How One Designer Learned to Love Constraints

How One Designer Learned to Love Constraints

Grace Nicklin
Brian Standeford
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Nap-trapped (noun): When an infant falls asleep on a person in such a way that they are rendered immobile. As in: On maternity leave, I often found myself nap-trapped in a position that demanded complete stillness of all extremities… apart from my right arm. This constraint inspired a somewhat esoteric design research experiment that I took on—sometimes literally—with one hand tied behind my back.

It turns out there’s a strong correlation between social media use and nap entrapment. Personally, I found my Instagram use skyrocketed during the first four months of my then-newborn’s life. And during the entrapment days, two Instagram accounts really stood out from the rest. The first was the actor/rapper Will Smith’s energetic, curious, family-friendly account. His posts are a mix of throwback photos featuring Jeff Goldblum, comparisons of his baby pictures to Rhianna, and vintage videos of wife Jada mouthing off to Eazy-E about feminism.

The second belonged to the musician and artist Patti Smith. Her account is poetic, reflective, and sincere. Its posts range from a meditation on the morning light playing upon her “thinking chair,” to fanning out hard over Law and Order: Criminal Intent.

Perhaps it was the sleep deprivation. Or maybe it was a hankering to fit some synthesis—the IDEO designer's process of creating a cohesive narrative from a sea of nuanced human stories—into my maternity leave. But I grew intrigued by their common last name.

Thus came constraint number two: Could one create a captive, compelling Insta feed, one that guides the viewer on an engaging, winding, whimsical journey, featuring only Smiths? What story would come out of weaving multiple online personalities together? It was synthesis, but with other people’s lives.

To make things really interesting, I added two more Smith feeds. Kevin, one of the masterminds behind films like Clerks and Dogma, balances goofball humor with poignant reflections on life and health. Singer Sam, the fourth and final Smith, is a modern day crooner who keeps his posts pithy and punchy.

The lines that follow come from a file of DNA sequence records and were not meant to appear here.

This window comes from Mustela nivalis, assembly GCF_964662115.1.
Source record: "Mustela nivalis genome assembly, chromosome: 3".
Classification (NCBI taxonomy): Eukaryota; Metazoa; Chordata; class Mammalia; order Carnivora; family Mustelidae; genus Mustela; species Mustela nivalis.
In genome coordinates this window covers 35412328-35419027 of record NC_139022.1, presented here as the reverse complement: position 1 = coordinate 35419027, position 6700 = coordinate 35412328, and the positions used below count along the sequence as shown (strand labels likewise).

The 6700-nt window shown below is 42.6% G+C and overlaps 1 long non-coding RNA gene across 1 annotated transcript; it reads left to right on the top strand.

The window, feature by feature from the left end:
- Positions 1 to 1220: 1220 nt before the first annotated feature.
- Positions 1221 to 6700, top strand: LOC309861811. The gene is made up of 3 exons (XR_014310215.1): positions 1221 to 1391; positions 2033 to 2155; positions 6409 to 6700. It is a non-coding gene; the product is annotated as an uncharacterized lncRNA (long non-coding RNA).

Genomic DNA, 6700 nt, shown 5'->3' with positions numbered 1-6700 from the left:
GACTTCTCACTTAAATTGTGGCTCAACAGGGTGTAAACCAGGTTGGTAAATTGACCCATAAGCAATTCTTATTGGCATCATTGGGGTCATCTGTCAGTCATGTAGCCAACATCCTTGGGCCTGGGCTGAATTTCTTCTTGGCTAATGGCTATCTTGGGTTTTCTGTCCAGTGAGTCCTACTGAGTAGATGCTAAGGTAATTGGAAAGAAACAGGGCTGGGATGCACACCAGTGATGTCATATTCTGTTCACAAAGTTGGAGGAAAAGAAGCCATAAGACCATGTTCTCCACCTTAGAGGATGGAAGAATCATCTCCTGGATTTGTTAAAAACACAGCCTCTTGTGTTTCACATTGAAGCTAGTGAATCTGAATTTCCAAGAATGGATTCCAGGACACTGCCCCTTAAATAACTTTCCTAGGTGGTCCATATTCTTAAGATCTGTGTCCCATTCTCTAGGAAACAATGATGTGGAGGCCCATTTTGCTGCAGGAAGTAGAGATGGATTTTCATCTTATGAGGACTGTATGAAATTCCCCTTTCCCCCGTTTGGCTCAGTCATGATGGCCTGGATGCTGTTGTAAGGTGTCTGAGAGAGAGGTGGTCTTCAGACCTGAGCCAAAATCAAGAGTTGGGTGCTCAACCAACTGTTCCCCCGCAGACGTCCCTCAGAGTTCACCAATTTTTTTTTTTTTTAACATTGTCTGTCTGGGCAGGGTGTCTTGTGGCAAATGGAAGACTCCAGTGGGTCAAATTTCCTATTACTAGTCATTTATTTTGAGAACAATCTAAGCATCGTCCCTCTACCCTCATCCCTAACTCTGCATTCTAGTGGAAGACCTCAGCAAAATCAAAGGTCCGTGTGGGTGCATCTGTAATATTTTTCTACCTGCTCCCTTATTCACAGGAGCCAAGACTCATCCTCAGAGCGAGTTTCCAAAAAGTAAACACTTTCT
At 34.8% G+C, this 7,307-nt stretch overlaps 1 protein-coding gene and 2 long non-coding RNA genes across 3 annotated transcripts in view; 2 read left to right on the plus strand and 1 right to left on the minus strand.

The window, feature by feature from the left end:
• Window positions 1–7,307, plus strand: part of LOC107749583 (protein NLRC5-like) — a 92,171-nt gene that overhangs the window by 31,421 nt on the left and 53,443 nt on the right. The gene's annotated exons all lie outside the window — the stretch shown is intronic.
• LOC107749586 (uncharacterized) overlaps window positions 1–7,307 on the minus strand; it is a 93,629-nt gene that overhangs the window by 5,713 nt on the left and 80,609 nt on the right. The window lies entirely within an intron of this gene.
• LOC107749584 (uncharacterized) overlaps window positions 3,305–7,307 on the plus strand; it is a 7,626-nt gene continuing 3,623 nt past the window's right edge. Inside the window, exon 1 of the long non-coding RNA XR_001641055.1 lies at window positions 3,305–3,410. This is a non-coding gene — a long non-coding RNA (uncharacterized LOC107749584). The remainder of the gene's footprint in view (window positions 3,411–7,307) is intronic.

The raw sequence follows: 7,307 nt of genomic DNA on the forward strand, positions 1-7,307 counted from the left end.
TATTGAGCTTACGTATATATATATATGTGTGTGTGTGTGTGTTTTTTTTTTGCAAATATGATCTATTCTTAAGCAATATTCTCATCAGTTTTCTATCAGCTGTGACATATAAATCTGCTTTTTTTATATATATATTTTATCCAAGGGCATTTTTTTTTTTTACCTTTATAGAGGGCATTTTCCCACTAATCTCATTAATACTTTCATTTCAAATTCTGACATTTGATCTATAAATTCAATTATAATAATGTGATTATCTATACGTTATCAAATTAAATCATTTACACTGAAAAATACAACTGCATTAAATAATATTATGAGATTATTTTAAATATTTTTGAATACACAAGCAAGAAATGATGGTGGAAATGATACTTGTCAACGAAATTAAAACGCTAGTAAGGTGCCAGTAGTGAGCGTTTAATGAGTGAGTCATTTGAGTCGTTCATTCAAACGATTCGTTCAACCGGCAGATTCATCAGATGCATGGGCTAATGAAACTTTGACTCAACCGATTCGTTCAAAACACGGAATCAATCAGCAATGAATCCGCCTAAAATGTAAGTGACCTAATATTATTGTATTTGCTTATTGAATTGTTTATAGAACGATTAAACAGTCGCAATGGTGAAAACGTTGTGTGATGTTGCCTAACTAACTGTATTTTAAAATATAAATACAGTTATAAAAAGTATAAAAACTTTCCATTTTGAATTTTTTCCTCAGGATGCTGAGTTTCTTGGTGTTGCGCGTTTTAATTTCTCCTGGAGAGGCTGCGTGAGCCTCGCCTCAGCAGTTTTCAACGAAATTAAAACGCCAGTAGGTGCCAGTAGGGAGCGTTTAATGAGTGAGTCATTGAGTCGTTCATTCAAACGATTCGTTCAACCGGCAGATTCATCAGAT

Together, the four Smith feeds created balance in a random sort of harmony. Squinting from just the right angle, I was surprised to find common threads in their posts. Stills from Sam’s iconographic performance stages flowed seamlessly into Patti’s gently-lit trip to La Recoleta cemetery. Kevin’s collection of Weebles set up Sam’s visit to a trinket-ridden open air market, before handing off to Will’s portrait of an eclectic man’s fashion in Tybee Island, GA.

With nothing more than a ubiquitous last name and fame connecting these four, gestural themes emerged. Parenthood, childhood, dental hygiene, activism, Rhianna.

These are more than Smith themes. These are modern human themes. But Instagram’s real-time format muddied this story. I wondered if there was a way to create a thematic flow—one long, chaptered story—rather than a chronological one. The solution lied in a third, and final, constraint: a fixed feed. One in service of a single story in time, rather than a constantly evolving one.

And so, Selected_Smiths was born. A static Instagram narrative, comprised of snaps from all four instagram feeds. The final edit was made on July 22, 2018. 59 posts total, culled from the original Smiths’ feeds. Best viewed from bottom to top and with 30 minutes to spare, so as to read all comments and hashtags.

What started as a nap-trapped experiment turned into a lesson on the power of constraint. Selected_Smiths was born of three constraints: one situational, one coincidental, and one editorial. If Selected_Smiths is the steel ball, then these constraints were the bumpers in the pinball machine of my mind. Launched with gusto, frantically bouncing past flashing lights and through sound fields, the bumpers present a barrier, ricocheting the ball to loss or victory. Constraint demands perseverance, triggers ingenuity, and every once in awhile helps you execute on a weird idea.

Like creating one story with four people who share the same last name. Funny, serious, flip, human—the internet really does it all.

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Grace Nicklin
Whether it be via podcast, novel, a living room couch, or even channeled through a spiritual medium (this is a real thing), Grace loves hearing peoples’ stories.
Brian Standeford
Communication Designer
Brian is a graphic designer and illustrator. He specializes in provocative storytelling and brand through bold, minimal design.

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